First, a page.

Silverio and his teachers
Silverio, who wasn’t a Gypsy and who had grown up among non-Gypsy artists until he was 10 years old, is one of those important cases in the history of cante, a revolutionary who was only questioned in his time by fanatics of 'gitanismo'. As time went by, he started being questioned by artists and flamencologists who never did any serious
Many years ago, I attended a lecture by Antonio Mairena at Peña Niño Ricardo in Seville’s Alfalfa district — Silverio’s birthplace — and he mentioned that Silverio had trouble being accepted by Gypsies because he was a non-Gypsy with an Italian surname. At the time, I believed that story told by Mairena, like I believed so many others, because I was just 19 years old and I barely knew anything about that mythical star of cante. Now, forty years later, I know that the opposite was true: Silverio was beloved by Gypsy artists and non-artists alike. When he was already a teenager living in Morón de la Frontera, it seems that he earned the admiration of Fillo Sr. — Antonio Ortega Heredia, from San Fernando —, so much so that Fillo Jr., Francisco Ortega Vargas, became jealous and never really got along with Silverio, who was about his same age.
Indeed, Manuel Molina, from Jerez, and Curro Dulce, from Cádiz, two of the leading cantaores of that time, the 1850s, also shared the admiration of Fillo Sr. towards that non-Gypsy cantaor from La Alfalfa. No one could criticize Silverio in the presence of those two giants of cante without getting in trouble. And we can’t forget how the Ortegas from Cádiz adored Silverio, particularly Enrique Ortega Díaz El Gordo, father or Enrique, Gabriela and Francisco Ortega Feria. That friendship and admiration was so strong that Silverio wrote these famous lyrics attesting to it:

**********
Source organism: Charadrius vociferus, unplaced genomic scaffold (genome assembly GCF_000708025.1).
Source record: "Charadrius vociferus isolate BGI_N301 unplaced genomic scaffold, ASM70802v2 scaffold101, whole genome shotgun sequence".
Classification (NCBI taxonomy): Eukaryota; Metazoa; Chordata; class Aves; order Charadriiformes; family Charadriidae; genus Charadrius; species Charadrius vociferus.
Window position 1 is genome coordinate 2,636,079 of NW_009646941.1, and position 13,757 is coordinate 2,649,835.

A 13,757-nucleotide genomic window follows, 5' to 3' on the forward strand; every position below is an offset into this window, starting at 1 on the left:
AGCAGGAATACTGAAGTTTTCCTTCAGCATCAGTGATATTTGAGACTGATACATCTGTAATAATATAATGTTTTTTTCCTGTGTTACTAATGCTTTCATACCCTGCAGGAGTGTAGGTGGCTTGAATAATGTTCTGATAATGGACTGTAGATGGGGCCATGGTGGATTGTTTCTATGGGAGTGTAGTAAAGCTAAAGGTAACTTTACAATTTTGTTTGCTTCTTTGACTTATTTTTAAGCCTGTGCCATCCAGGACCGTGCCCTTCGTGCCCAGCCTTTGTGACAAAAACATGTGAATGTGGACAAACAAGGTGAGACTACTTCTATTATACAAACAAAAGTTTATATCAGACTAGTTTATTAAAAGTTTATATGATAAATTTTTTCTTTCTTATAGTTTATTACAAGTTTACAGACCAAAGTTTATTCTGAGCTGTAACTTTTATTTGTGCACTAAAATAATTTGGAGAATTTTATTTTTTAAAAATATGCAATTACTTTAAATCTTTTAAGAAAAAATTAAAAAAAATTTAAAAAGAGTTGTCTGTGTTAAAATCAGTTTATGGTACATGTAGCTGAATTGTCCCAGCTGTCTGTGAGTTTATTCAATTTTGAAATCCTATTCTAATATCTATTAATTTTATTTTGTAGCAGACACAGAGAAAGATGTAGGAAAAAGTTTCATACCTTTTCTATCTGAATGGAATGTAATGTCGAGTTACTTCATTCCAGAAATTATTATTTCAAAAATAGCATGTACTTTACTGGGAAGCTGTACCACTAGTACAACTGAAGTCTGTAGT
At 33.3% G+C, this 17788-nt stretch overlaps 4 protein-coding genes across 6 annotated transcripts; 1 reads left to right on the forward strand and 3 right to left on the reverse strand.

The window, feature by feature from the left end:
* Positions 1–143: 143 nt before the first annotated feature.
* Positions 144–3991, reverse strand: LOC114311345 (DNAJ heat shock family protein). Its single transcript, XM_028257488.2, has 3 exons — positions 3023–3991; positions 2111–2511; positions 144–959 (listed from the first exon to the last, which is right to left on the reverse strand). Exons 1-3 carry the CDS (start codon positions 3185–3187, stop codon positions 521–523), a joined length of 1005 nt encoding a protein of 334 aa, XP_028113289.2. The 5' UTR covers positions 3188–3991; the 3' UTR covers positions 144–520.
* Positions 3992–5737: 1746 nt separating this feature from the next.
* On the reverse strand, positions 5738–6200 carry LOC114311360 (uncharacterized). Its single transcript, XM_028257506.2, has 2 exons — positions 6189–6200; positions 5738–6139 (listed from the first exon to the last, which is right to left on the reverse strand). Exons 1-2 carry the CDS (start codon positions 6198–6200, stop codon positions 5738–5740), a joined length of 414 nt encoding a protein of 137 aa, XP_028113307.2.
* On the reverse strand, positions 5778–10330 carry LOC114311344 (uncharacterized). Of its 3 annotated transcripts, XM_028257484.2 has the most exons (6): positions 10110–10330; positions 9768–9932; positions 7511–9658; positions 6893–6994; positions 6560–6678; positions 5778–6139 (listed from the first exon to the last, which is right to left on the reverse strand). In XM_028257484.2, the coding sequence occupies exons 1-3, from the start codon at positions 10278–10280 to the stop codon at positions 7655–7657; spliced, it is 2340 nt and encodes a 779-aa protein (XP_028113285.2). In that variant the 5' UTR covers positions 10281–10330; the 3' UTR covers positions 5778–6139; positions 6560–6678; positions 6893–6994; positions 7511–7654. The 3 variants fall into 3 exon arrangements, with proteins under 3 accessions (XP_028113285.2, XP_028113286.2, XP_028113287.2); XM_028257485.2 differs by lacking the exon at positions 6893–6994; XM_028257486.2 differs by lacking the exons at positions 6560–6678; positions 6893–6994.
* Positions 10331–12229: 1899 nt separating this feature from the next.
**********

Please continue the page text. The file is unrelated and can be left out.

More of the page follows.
Por Puerta Tierra no quiero pasá
porque me acuerdo de mi amigo Enrique
Y me echo a llorá.
I don’t want to go to Puerta Tierra
Because then I remember my friend Enrique
And I start to cry
Antonio Mairena knew all this, but all he said was that Silverio learned everything from Gypsies, when this was not the case. Born in Seville in 1831, Silverio lived in Seville’s historic downtown for at least ten years and he was a neighbor of the actor Dardalla, of the bolero dancer Manuela Perea La Nena, of the celebrated Amparo Álvarez La Campanera, of Enrique Prado El Peinero, of the bolero master Félix Moreno Rodríguez, of Miguel de la Barrera and of many other non-Gypsy artists. I envision the child Silverio closer to the bolero academies, that is, to Seville’s dance scene, than to the forges of San Roque or Triana. How much wouldn’t Silverio have learned in those academies or in the private parties of his neighborhood before he moved to Morón? It’s unthinkable that an 8- or 10-year-old child would cross the bridge and go the parties at Cava de Triana where Fillo, Josefa, Antonio Cagancho and other Gypsy artists performed.
In a well-known 1922 interview of José Ortega Morales —son of Enrique Ortega Feria, the famous singer of seguiriyas from Cádiz — he clearly stated the Silverio was the foremost singer of seguiriyas of his time, according to his father. Thus, Silverio, who wasn’t a Gypsy and who had grown up among non-Gypsy artists until he was 10 years old, is one of those important cases in the history of cante, a revolutionary who was only questioned in his time by fanatics of gitanismo. Oddly, as time went by, he started being questioned by artists and flamencologists who never did any serious research, such as Mairena o Ricardo Molina, and later by José Manuel Caballero Bonald who called him coplero — a mere singer of ballads, instead of cantaor — in a lecture at the University of Seville.
Translated by P. Young